Einstein's theory still beats the competition, new space data show

Albert Einstein would be pleased. The latest data from Mars support his famous relativity theory, rather than its latter-day challengers. New solar system measurements - the most precise ever made of the orbits of Earth and Mars - agree with Einstein's formulas for gravitational attraction among the planets, Ronald W. Hellings of the Jet Propulsion Laboratory (JPL) in Pasadena reported last week at a meeting of the American Physical Society. The analysis fails to show evidence of some subtle influences on planetary orbits predicted by two major alternative theories proposed in recent years.

Einstein theories, among other things, provided a refinement of classical equations describing gravitational force. They arose from his radical conception that gravity was formed as a result of the basic structure of space itself.

One theory, first advanced by the eminent British physicist P. A. M. Dirac, is that the speed of light and other apparently fundamental constants used in Einstein's calculations are not actually constant, but changing extremely slowly over billions of years. If that were true, it would require a fundamental change in Einstein's theory.

Other recent work has questioned relativity's first observational success: its prediction of the unusual orbit of the planet Mercury. Last year University of Arizona scientist Henry A. Hill suggested that Mercury's eccentric orbital path might be due to distortions in the shape of the sun rather than relativistic effects.

To check these theories, Dr. Helling analyzed radio signals transmitted from Mars by the Viking spacecraft, which the United States placed on the red planet's surface in 1976. This enabled JPL scientists to determine the distance from the Earth to Mars to within 10 meters over a six-year period. Helling says this ''unprecedented accuracy'' in solar system data ''has been responsible for a major breakthrough'' in accurately testing relativistic gravity.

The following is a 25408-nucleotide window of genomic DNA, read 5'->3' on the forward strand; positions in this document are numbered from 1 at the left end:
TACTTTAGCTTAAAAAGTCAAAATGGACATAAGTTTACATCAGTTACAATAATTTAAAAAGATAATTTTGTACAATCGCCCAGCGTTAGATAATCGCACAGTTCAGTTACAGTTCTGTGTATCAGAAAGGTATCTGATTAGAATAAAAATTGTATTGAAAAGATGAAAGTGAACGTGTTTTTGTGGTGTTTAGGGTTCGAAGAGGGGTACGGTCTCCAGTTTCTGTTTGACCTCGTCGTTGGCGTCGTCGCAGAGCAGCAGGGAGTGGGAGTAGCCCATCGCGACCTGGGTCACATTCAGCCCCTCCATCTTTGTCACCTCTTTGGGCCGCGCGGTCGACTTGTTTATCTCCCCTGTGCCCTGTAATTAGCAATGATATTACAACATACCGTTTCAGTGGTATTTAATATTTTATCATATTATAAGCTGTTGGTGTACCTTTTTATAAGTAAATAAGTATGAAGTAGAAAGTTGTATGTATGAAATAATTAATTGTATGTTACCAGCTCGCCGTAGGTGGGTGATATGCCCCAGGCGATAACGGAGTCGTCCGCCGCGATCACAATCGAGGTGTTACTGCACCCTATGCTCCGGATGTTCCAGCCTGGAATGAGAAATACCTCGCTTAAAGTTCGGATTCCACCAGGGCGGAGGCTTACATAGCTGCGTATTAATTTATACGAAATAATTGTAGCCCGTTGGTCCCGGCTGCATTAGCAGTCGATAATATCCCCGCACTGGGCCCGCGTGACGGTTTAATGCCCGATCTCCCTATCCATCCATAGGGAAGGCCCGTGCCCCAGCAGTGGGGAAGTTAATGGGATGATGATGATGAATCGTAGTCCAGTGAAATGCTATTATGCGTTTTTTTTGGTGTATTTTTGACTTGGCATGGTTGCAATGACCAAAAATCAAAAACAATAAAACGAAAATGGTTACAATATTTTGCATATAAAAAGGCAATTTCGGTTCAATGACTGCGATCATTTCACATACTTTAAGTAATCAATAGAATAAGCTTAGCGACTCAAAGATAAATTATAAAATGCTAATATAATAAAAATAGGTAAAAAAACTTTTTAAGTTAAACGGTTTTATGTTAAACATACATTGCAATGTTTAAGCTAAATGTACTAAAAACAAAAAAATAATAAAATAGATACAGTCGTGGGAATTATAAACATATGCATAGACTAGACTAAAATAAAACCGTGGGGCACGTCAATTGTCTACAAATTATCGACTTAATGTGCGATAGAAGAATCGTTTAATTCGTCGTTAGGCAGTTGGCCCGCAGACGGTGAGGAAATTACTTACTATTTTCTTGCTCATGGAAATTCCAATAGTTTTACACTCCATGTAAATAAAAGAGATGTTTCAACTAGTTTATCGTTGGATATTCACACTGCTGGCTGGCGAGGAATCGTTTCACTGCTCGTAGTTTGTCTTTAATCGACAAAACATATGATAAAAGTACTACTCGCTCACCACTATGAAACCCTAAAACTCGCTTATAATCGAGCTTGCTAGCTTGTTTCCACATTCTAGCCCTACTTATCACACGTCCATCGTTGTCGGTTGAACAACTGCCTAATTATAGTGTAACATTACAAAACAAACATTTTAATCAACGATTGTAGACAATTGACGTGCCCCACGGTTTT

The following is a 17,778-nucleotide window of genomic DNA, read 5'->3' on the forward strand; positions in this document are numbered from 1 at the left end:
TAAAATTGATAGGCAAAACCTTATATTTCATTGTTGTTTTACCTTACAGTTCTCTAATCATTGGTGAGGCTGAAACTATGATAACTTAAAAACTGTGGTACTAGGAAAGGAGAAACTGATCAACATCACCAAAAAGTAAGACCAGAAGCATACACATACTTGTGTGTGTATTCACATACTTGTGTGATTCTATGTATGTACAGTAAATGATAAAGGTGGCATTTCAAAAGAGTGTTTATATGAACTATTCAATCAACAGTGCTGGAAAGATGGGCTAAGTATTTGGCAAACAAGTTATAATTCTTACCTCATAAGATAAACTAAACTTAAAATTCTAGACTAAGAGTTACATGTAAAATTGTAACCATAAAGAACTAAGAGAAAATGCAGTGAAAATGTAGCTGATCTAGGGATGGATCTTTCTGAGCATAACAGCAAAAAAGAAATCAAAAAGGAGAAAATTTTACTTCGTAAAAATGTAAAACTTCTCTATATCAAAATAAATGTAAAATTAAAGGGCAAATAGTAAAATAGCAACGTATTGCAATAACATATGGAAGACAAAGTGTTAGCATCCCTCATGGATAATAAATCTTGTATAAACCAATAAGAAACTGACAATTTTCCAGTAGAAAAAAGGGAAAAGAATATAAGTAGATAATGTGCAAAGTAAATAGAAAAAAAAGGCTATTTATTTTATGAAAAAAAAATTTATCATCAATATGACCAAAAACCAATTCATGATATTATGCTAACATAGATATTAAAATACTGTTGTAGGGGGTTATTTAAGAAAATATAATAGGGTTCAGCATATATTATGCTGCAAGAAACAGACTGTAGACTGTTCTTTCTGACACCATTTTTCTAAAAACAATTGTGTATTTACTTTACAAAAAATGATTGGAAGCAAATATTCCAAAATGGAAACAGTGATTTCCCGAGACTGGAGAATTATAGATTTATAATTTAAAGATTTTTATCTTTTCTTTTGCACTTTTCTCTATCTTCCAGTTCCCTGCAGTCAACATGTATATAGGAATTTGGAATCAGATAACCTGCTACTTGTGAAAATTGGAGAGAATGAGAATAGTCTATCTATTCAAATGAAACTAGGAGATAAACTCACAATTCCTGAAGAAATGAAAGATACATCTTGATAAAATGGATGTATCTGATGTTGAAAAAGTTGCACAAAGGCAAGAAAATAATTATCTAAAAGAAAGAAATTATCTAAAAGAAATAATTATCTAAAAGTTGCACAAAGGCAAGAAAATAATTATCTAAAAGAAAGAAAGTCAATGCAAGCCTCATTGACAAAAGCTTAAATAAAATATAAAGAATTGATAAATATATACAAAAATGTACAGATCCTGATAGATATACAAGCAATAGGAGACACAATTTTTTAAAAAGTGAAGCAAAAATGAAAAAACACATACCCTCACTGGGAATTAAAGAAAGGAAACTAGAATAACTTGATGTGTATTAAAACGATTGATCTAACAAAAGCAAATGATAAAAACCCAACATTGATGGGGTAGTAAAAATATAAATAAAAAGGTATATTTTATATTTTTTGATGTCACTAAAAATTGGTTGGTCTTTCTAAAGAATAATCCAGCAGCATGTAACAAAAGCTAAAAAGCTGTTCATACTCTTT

Dr. Dirac proposed, among other things, that gravitational force may be slowly weakening.

Because the path of the planets is determined by their gravitational attraction to the sun and other planets, he suggested that sufficiently accurate measurements of their orbits ought to show the effect of even the minute changes. But the Earth-to-Mars distance measurements showed no such evidence, the JPL researcher reports.

Dr. Hill's challenge to Einstein's work was of a considerably different nature. It stemmed from his study of the natural vibrations at the sun's surface.

The pattern of the sun's quaking, when added to what is known about the sun's nature and structure, led him to conclude that the core of the sun must be rotating much faster than the surface.

Such rotation implies that the material in the sun would be concentrated more at the equator than at the poles. And this, in turn, would alter the sun's gravitational field enough to alter Mercury's orbit in such a way that the relativistic calculations of its path would be wrong.

But if the sun is nonspherical to the extent suggested by Hill, it should also affect the orbits of Earth and Mars to a degree that would be evident in the JPL measurements.

Helling, however, reports no such evidence in the Viking data.

This new test of Einstein's relativity calculations verifies them to figures of more than six decimal places. Thus, after 78 years, his work continues virtually unchallenged as the best scientific explanation yet conceived for the basic nature of space and gravity.

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